Moreover, such royal activity accords with what we confess in Lordâ€™s Day 12, Q/A 31, that Jesus Christ is our eternal King, who governs and defends us. To my knowledge, no interpreter of the Heidelberg has argued that the incarnate, risen, and ascended Jesus Christ is eternal King 9 of 11 of the church only. Rather, this incarnate, risen, and ascended Jesus Christ is eternal King of the universe!
Well, VanDrunen (nor does any 2k advocate) say that Christ is lord ONLY of the church. What kind of reading skills do Christian day schools teach (and do they give refunds)? What 2k advocates argue is a distinction between Christâ€™s lordship over those who do not confess him as lord, who do not bend the knee in worship, and those who do trust in Christ and are members of his church. That would appear to be an important difference â€“ for instance, how Christ is lord of both Tim Keller and Tiger Woods. 2k teaches that Christ is lord of each man, but not in the same way. And the different rule is apparently what the very author of the Heidelberg Catechism had in mind when he explained the second petition of the Lordâ€™s prayer in his commentary:
A kingdom in general is a form of civil government in which some one person possesses the chief power and authority, who, being possessed of greater and more excellent gifts and virtues than others, rules over all according to just, wholesome and certain laws by defending the good and punishing the wicked. The kingdom of God is that in which God alone rules and exercises dominion over all creatures; but especially does he govern and preserve the church. This kingdom is universal. The special kingdom of God that which he exercises in his church consists in sending the Son from the Father, from the very beginning of the world, that he might institute and preserve the ministry of the church, and accomplish his purposes by it that he might gather a church from the whole human race by his word and Spirit rule, preserve and defend it against all enemies raise it from death, and at length, having cast all enemies into everlasting condemnation, adorn it with heavenly glory, that God may be all in all, and be praised eternally by the church. (Commentary on the Heidelberg Catechism, pp. 632-33) [emphasis added for the reading impaired]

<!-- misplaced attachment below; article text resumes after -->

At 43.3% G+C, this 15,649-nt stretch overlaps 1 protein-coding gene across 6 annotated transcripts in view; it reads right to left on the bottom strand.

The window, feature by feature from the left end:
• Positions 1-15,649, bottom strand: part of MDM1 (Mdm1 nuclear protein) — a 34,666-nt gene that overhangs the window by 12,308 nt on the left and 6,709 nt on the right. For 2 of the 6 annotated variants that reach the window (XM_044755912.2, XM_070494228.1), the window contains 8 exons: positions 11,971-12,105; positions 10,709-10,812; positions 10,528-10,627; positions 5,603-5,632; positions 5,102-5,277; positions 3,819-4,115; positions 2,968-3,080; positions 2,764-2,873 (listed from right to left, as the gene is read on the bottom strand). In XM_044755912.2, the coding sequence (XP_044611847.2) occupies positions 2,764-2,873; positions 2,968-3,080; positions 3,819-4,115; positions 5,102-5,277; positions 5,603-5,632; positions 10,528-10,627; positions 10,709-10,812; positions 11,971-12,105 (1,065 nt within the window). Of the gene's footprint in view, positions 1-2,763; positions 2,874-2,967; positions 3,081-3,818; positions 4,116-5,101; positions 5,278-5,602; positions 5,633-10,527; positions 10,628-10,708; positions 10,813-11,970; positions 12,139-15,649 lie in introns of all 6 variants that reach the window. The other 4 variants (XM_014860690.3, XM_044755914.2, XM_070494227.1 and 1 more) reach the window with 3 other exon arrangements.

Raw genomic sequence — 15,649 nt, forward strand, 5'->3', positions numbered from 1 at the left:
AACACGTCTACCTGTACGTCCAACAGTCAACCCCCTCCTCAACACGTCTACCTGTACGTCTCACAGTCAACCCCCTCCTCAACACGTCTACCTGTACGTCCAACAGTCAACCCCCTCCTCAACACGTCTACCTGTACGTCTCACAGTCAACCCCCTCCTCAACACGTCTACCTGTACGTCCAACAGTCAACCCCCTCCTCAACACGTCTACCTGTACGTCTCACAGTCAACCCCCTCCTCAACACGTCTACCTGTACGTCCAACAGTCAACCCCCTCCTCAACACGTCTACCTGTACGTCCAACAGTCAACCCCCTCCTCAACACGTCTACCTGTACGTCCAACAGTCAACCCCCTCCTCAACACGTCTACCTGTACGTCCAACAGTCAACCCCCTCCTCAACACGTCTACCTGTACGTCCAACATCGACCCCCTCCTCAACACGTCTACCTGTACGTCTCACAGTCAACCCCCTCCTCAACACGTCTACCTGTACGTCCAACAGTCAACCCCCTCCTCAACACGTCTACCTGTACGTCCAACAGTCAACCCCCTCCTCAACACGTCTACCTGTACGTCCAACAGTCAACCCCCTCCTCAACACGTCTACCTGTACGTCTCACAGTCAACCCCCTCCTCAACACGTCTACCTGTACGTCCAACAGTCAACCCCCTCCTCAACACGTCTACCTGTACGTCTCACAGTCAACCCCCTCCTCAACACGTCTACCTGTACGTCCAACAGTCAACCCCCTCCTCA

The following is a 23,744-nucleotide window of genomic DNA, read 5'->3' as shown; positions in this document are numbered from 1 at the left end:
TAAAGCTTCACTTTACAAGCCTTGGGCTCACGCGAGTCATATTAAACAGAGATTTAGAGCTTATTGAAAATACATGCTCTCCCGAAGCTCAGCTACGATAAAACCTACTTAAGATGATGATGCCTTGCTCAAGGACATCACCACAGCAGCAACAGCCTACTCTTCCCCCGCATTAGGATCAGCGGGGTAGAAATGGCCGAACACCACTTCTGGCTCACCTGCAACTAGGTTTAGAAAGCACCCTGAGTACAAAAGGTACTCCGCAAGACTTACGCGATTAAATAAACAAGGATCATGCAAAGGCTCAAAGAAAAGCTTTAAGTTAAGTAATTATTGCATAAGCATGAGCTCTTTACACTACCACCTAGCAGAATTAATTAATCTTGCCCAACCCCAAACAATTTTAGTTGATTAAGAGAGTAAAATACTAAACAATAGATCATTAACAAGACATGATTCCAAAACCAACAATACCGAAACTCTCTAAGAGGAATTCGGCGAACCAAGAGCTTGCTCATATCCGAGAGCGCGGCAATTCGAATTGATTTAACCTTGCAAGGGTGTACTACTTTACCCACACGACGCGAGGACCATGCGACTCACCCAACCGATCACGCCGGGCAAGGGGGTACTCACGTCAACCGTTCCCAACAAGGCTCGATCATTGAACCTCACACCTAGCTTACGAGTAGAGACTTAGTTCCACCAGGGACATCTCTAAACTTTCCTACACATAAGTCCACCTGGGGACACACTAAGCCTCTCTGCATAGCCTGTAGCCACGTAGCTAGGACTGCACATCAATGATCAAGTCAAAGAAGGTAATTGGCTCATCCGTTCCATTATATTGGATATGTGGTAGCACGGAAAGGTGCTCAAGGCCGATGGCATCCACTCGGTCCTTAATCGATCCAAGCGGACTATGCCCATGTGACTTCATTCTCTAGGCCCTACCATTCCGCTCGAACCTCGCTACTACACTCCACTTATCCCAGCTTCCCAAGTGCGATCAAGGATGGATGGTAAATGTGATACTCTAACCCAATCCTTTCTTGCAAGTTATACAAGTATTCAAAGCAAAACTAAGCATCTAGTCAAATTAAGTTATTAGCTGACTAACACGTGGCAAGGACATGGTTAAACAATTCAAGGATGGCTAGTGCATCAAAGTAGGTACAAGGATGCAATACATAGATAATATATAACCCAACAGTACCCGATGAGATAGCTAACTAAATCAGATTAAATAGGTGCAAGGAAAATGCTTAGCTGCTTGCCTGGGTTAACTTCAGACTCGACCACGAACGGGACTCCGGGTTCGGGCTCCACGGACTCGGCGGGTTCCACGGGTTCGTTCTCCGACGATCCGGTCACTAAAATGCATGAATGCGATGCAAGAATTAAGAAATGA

So contrary to Kloostermanâ€™s claim that â€œweâ€ know of no interpreter of Heidelberg who says that Christ is lord only of the church, I know of one author and interpreter of Heidelberg who does something very comparable to what Calvin does and what VanDrunen observes in Calvin. Surely, we could expect better theological scholarship than this.
And we find better theological scholarship in another Dutch-American Reformed theologian. Louis Berkhof follows Calvin and Ursinus in making a distinction between the universal lordship of Christ (Tiger Woods) and the special rule that he extends over his church (Tim Keller).
The Kingship of Christ over the universe is subservient to His spiritual kingship. It is incumbent on Christ, as the anointed King, to establish the spiritual kingdom of God, to govern it, and to protect it against all hostile forces. He must do this in a world which is under the power of sin and is bent onthwarting all spiritual endeavors. If that world were beyond His control, it might easily fustrate all His efforts. Therefore God invested Him with authority over it, so that he is able to control all powers and forces and movements in the world, and can thus secure a safe footing for His people in the world, and protect His own against all the powers of darkness. These cannot defeat His purposes, but are even constrained to serve them. Under the beneficent rule of Christ even the wrath of man is made to praise God. (Systematic Theology, pp. 410-11) [more emphasis added for neo-Calvinists]
Unless I missed something, Berkhof is talking about a rule by Christ that governs the works of all men outside the church (Tiger Woods) in such a way that nothing will ultimately harm those whom he governs as redeemer (Tim Keller). That sure sounds like a rule as creator that is universal rather than a rule as redeemer that is particular. After all, Tiger Woods does not know Christ as lord and redeemer (such as we can tell from the media). But Christ is still lord of him, the PGA, and Woodsâ€™ sponsors. That lordship is substantially different from Christâ€™s rule over Redeemer Presbyterian Church NYC (even if I wish that rule were a little more on the order of Reformed governance).
I donâ€™t know why that is so hard to see. Calvin saw it. Ursinus saw it. Berkhof saw it. Kloosterman misses it. And that means that he is digging a deeper hole for himself the more he digs in against VanDrunen and 2k.